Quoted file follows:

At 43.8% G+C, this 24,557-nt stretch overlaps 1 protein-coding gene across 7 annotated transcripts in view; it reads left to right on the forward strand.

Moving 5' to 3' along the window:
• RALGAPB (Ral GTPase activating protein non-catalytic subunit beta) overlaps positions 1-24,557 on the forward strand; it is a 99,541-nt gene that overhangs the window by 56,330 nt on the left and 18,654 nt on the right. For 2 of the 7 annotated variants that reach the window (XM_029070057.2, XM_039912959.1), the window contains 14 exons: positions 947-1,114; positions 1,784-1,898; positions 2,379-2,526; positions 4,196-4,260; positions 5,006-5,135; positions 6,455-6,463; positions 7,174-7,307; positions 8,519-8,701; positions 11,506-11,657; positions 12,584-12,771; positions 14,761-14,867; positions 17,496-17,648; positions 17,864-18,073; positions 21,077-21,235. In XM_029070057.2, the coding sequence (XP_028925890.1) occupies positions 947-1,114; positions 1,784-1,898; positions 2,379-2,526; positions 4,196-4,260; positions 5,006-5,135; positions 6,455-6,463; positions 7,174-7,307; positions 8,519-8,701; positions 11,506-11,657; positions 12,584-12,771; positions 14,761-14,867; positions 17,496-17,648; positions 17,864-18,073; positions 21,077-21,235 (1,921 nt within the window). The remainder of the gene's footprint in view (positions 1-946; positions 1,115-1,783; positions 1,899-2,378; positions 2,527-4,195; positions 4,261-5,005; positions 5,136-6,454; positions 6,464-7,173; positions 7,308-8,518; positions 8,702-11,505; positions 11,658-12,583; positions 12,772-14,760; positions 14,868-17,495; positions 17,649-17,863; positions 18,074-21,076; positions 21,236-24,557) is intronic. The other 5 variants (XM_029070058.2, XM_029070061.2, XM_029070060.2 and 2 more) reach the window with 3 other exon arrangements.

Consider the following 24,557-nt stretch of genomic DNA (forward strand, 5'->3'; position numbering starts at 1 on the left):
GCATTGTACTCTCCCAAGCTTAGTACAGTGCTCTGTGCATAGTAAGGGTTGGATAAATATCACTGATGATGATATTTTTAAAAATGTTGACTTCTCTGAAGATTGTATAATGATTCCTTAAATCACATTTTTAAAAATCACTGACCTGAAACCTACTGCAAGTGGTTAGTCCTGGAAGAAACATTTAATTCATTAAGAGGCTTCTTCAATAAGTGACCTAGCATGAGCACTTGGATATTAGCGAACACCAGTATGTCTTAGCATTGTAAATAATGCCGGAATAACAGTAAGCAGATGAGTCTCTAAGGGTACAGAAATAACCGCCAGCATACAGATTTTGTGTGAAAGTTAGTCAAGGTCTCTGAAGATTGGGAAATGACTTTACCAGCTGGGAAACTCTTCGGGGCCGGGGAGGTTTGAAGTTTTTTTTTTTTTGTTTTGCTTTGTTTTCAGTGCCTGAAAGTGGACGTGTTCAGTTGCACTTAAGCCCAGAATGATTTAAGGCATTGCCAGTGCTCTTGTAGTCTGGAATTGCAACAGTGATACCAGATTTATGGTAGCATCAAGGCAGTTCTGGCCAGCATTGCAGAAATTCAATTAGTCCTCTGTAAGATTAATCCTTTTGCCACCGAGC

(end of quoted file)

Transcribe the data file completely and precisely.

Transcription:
At 43.8% G+C, this 24,557-nt stretch overlaps 1 protein-coding gene across 7 annotated transcripts in view; it reads left to right on the forward strand.

Moving 5' to 3' along the window:
• RALGAPB (Ral GTPase activating protein non-catalytic subunit beta) overlaps positions 1-24,557 on the forward strand; it is a 99,541-nt gene that overhangs the window by 56,330 nt on the left and 18,654 nt on the right. For 2 of the 7 annotated variants that reach the window (XM_029070057.2, XM_039912959.1), the window contains 14 exons: positions 947-1,114; positions 1,784-1,898; positions 2,379-2,526; positions 4,196-4,260; positions 5,006-5,135; positions 6,455-6,463; positions 7,174-7,307; positions 8,519-8,701; positions 11,506-11,657; positions 12,584-12,771; positions 14,761-14,867; positions 17,496-17,648; positions 17,864-18,073; positions 21,077-21,235. In XM_029070057.2, the coding sequence (XP_028925890.1) occupies positions 947-1,114; positions 1,784-1,898; positions 2,379-2,526; positions 4,196-4,260; positions 5,006-5,135; positions 6,455-6,463; positions 7,174-7,307; positions 8,519-8,701; positions 11,506-11,657; positions 12,584-12,771; positions 14,761-14,867; positions 17,496-17,648; positions 17,864-18,073; positions 21,077-21,235 (1,921 nt within the window). The remainder of the gene's footprint in view (positions 1-946; positions 1,115-1,783; positions 1,899-2,378; positions 2,527-4,195; positions 4,261-5,005; positions 5,136-6,454; positions 6,464-7,173; positions 7,308-8,518; positions 8,702-11,505; positions 11,658-12,583; positions 12,772-14,760; positions 14,868-17,495; positions 17,649-17,863; positions 18,074-21,076; positions 21,236-24,557) is intronic. The other 5 variants (XM_029070058.2, XM_029070061.2, XM_029070060.2 and 2 more) reach the window with 3 other exon arrangements.

Consider the following 24,557-nt stretch of genomic DNA (forward strand, 5'->3'; position numbering starts at 1 on the left):
GCATTGTACTCTCCCAAGCTTAGTACAGTGCTCTGTGCATAGTAAGGGTTGGATAAATATCACTGATGATGATATTTTTAAAAATGTTGACTTCTCTGAAGATTGTATAATGATTCCTTAAATCACATTTTTAAAAATCACTGACCTGAAACCTACTGCAAGTGGTTAGTCCTGGAAGAAACATTTAATTCATTAAGAGGCTTCTTCAATAAGTGACCTAGCATGAGCACTTGGATATTAGCGAACACCAGTATGTCTTAGCATTGTAAATAATGCCGGAATAACAGTAAGCAGATGAGTCTCTAAGGGTACAGAAATAACCGCCAGCATACAGATTTTGTGTGAAAGTTAGTCAAGGTCTCTGAAGATTGGGAAATGACTTTACCAGCTGGGAAACTCTTCGGGGCCGGGGAGGTTTGAAGTTTTTTTTTTTTTGTTTTGCTTTGTTTTCAGTGCCTGAAAGTGGACGTGTTCAGTTGCACTTAAGCCCAGAATGATTTAAGGCATTGCCAGTGCTCTTGTAGTCTGGAATTGCAACAGTGATACCAGATTTATGGTAGCATCAAGGCAGTTCTGGCCAGCATTGCAGAAATTCAATTAGTCCTCTGTAAGATTAATCCTTTTGCCACCGAGC